Quote-of-the-day mailing list
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Subject: qotd: Impending access crisis for low-income patients
Date: Tue, 26 Feb 2013 09:52:39 -0800
From: Don McCanne <email@example.com>
To: Quote-of-the-Day <firstname.lastname@example.org>
The New York Times
February 25, 2013
States Can Cut Back on Medicaid Payments, Administration Says
By Robert Pear
The Obama administration said Monday that states could cut Medicaid
payments to many doctors and other health care providers to hold down
costs in the program, which insures 60 million low-income people and
will soon cover many more under the new health care law.
The administration's position, set forth in a federal appeals court in
California, has broad national implications as it comes as the White
House is trying to persuade states to expand Medicaid as part of the new
In a brief filed with the United States Court of Appeals for the Ninth
Circuit, in San Francisco, federal officials defended a decision by
California to cut Medicaid payments to many providers by 10 percent.
Kathleen Sebelius, the secretary of health and human services, approved
the cuts in October 2011 after finding that beneficiaries would still
have "adequate access" to the wide range of services covered by Medicaid.
The Obama administration urged judges to uphold those cuts, which are
being challenged by patients, doctors, dentists, hospitals, pharmacists
and other health care providers in California.
Health care providers said California's payment rates were inadequate
even before the cuts. They pointed to a federal study that said,
"California stands out because of its very low Medicaid payment levels."
In an interview, Gov. Jerry Brown of California, a Democrat, said the
Medicaid cuts were essential to his efforts to dig the state out of a
Federal law says Medicaid rates must be "sufficient to enlist enough
providers" so that Medicaid beneficiaries have access to care at least
to the same extent as the general population in the same geographic area.
Moreover, the administration said, Congress gave states "wide
discretion" to set Medicaid rates, and courts should not second-guess
decisions by Secretary Sebelius on the adequacy of rates.
"There is no general mandate under Medicaid to reimburse providers for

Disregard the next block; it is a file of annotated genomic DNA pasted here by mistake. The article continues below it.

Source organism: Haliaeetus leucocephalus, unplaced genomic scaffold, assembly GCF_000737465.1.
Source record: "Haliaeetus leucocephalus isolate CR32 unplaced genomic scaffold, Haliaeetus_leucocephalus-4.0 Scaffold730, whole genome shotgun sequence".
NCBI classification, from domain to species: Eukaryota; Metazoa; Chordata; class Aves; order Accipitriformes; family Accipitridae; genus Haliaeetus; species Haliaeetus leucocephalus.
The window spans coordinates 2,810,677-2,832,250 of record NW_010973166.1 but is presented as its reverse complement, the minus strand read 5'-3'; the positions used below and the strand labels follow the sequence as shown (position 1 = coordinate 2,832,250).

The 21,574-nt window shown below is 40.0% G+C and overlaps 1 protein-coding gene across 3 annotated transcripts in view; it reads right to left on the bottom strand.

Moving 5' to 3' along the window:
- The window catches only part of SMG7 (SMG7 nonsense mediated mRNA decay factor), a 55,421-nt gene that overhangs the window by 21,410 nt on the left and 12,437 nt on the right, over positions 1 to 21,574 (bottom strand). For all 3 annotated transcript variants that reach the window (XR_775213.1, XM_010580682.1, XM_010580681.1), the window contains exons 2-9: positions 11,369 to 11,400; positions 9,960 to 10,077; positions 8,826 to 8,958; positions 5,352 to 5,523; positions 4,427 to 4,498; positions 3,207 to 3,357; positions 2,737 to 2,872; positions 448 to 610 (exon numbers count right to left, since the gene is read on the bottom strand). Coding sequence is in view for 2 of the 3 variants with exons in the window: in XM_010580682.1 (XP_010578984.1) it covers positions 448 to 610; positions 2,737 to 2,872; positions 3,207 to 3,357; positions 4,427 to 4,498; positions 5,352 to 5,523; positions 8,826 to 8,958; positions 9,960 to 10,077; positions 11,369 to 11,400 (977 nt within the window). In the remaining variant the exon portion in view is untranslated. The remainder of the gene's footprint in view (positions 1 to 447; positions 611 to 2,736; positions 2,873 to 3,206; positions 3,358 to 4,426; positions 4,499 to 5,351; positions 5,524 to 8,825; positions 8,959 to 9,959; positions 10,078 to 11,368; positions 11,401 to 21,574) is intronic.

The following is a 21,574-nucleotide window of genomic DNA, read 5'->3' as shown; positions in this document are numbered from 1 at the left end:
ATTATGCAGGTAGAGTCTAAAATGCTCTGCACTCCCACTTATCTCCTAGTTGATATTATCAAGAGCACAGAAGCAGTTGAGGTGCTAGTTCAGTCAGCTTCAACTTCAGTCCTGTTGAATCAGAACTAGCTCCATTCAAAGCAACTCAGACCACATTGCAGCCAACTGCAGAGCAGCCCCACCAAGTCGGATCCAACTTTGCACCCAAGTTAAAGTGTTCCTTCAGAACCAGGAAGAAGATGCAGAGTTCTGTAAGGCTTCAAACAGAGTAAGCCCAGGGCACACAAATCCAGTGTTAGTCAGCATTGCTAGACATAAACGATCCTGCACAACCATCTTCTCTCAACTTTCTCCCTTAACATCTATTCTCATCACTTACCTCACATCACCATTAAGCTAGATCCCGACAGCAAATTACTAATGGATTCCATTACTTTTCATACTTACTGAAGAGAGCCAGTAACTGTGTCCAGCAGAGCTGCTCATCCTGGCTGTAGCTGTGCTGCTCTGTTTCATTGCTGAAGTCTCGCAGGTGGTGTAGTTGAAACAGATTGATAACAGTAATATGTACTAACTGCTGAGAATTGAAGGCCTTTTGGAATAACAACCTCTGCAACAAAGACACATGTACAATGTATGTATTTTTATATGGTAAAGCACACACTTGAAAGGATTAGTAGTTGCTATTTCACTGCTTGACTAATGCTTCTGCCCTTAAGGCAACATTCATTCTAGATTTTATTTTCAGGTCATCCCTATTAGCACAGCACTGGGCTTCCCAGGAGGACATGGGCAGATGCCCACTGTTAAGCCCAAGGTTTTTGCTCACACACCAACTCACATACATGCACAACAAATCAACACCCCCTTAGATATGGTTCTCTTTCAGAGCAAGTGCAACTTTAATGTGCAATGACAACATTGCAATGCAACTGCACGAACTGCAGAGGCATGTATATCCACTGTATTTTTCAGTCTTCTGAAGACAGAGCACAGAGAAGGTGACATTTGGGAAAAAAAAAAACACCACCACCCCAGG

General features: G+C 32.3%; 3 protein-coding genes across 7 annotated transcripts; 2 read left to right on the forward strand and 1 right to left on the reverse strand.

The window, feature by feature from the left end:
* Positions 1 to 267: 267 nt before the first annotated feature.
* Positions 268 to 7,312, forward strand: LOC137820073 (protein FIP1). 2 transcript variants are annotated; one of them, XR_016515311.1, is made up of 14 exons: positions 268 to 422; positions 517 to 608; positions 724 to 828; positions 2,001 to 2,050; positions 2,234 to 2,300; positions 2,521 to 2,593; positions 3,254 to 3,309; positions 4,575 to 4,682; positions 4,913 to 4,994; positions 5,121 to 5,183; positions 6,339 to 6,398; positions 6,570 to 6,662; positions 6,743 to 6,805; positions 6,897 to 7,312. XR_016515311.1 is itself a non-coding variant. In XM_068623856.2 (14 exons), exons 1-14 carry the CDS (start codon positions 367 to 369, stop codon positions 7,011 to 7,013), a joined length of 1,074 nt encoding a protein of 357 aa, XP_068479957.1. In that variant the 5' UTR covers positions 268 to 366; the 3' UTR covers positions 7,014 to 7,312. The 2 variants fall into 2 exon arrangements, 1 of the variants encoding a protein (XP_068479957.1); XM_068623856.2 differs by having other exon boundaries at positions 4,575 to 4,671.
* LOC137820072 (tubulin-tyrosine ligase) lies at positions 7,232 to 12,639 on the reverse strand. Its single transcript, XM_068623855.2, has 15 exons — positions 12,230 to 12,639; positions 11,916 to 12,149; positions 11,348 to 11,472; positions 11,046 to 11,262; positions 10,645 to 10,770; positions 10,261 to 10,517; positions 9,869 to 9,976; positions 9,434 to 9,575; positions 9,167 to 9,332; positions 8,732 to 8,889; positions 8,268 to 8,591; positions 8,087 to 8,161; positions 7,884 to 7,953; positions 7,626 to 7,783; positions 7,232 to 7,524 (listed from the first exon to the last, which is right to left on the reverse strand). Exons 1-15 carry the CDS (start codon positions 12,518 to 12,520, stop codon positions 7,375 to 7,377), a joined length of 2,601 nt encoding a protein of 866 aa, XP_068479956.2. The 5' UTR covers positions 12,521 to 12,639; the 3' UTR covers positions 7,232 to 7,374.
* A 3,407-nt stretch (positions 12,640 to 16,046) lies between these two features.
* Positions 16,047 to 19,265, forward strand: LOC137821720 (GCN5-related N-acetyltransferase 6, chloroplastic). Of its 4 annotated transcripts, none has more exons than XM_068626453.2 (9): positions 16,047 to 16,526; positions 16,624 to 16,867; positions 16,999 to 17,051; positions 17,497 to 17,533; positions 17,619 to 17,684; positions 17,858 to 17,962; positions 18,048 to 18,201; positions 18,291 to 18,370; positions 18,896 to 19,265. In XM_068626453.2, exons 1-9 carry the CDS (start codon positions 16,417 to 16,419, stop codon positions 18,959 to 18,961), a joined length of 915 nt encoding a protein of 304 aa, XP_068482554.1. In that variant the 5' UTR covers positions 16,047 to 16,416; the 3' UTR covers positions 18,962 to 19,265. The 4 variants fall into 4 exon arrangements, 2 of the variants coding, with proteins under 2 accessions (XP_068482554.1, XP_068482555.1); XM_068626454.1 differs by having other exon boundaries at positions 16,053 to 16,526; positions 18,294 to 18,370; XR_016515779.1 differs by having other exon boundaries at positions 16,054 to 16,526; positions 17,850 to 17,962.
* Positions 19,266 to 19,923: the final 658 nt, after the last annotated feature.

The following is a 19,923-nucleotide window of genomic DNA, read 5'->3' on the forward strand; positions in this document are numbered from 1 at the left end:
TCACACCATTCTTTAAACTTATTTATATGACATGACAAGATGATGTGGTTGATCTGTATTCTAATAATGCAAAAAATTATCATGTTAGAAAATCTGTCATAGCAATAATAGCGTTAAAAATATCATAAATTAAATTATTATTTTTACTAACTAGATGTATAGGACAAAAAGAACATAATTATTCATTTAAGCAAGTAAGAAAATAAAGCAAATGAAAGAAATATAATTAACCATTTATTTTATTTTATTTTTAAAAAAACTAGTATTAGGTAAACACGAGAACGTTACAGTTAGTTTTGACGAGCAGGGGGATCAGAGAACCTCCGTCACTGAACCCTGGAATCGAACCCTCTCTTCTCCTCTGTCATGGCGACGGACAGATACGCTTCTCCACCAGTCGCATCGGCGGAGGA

all or substantially all of their costs," the administration said.
Los Angeles Times
February 25, 2013
Healthcare overhaul may threaten California's safety net
By Anna Gorman
An estimated 3 million to 4 million Californians — about 10% of the
state's population — could remain uninsured even after the healthcare
overhaul law takes full effect. The burden of their care will fall to
public hospitals, county health centers and community clinics. And those
institutions may be in jeopardy.
County health leaders and others say the national health law has had the
unintended consequence of threatening the financial stability of the
state's safety net.
And under the federal law, some of the funding that goes to safety-net
hospitals is also set to decrease.
Now, as the state scrambles to create the new healthcare infrastructure,
Gov. Jerry Brown is proposing to take back another crucial pot of money
that counties have depended on for more than two decades to care for the
Comment: California has been a leader in setting national trends in
health care financing. Two developments should have low-income patients
very concerned. California's Medicaid program is critically underfunded,
and the state is reducing payment rates by another ten percent. Also,
the state is reducing funding for local safety-net institutions which
provide critical access for low-income populations.
Perhaps the most alarming of all is the official response of the Obama
administration (in an appeals court filing): "There is no general
mandate under Medicaid to reimburse providers for all or substantially
all of their costs."
We have said over and over again that Medicaid, as a welfare program,
will never have the political support to fund it adequately. The burden
of the additional load of Medicaid patients will surely find the health
care resources strained beyond the capacity of willing providers,
especially when you consider that California already is not meeting the
costs of providing care to this vulnerable population. And the 3 to 4
million Californians who will remain uninsured will need to rely on the
safety-net institutions, though those institutions also are in jeopardy
- again because of the lack of political support for welfare programs.
If California is successful with its cruel budget trimming, it can be
anticipated that many more states will follow.
Here's an amazing fact: Low income patients do not have the money to pay
for health care. (What an intuitive stroke of genius!) What they need is
an affordable system that removes financial barriers to care while
ensuring adequate financing of our entire health care delivery system,
thereby removing health system disincentives to providing essential care
for this vulnerable population. Make that for all of us.